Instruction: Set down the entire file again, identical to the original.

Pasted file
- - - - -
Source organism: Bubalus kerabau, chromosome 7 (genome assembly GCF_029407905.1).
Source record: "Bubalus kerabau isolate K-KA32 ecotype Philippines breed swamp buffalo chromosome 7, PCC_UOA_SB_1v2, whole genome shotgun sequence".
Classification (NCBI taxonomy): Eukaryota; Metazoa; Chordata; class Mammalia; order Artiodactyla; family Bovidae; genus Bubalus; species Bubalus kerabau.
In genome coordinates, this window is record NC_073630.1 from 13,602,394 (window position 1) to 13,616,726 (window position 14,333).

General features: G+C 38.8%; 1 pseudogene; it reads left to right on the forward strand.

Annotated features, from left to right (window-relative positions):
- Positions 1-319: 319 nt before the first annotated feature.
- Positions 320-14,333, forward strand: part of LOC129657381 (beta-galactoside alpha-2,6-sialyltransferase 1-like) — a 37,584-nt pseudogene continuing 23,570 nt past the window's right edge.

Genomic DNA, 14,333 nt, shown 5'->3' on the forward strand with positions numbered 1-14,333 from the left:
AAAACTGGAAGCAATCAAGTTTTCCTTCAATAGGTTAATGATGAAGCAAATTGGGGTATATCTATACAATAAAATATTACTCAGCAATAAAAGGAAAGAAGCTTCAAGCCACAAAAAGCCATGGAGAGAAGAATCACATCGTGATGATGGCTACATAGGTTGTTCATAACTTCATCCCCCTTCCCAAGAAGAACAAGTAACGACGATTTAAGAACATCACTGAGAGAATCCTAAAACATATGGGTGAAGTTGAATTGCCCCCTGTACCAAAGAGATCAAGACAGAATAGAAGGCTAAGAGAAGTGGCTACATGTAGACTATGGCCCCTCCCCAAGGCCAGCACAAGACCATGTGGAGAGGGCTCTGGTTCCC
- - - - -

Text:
Source organism: Bubalus kerabau, chromosome 7 (genome assembly GCF_029407905.1).
Source record: "Bubalus kerabau isolate K-KA32 ecotype Philippines breed swamp buffalo chromosome 7, PCC_UOA_SB_1v2, whole genome shotgun sequence".
Classification (NCBI taxonomy): Eukaryota; Metazoa; Chordata; class Mammalia; order Artiodactyla; family Bovidae; genus Bubalus; species Bubalus kerabau.
In genome coordinates, this window is record NC_073630.1 from 13,602,394 (window position 1) to 13,616,726 (window position 14,333).

General features: G+C 38.8%; 1 pseudogene; it reads left to right on the forward strand.

Annotated features, from left to right (window-relative positions):
- Positions 1-319: 319 nt before the first annotated feature.
- Positions 320-14,333, forward strand: part of LOC129657381 (beta-galactoside alpha-2,6-sialyltransferase 1-like) — a 37,584-nt pseudogene continuing 23,570 nt past the window's right edge.

Genomic DNA, 14,333 nt, shown 5'->3' on the forward strand with positions numbered 1-14,333 from the left:
AAAACTGGAAGCAATCAAGTTTTCCTTCAATAGGTTAATGATGAAGCAAATTGGGGTATATCTATACAATAAAATATTACTCAGCAATAAAAGGAAAGAAGCTTCAAGCCACAAAAAGCCATGGAGAGAAGAATCACATCGTGATGATGGCTACATAGGTTGTTCATAACTTCATCCCCCTTCCCAAGAAGAACAAGTAACGACGATTTAAGAACATCACTGAGAGAATCCTAAAACATATGGGTGAAGTTGAATTGCCCCCTGTACCAAAGAGATCAAGACAGAATAGAAGGCTAAGAGAAGTGGCTACATGTAGACTATGGCCCCTCCCCAAGGCCAGCACAAGACCATGTGGAGAGGGCTCTGGTTCCC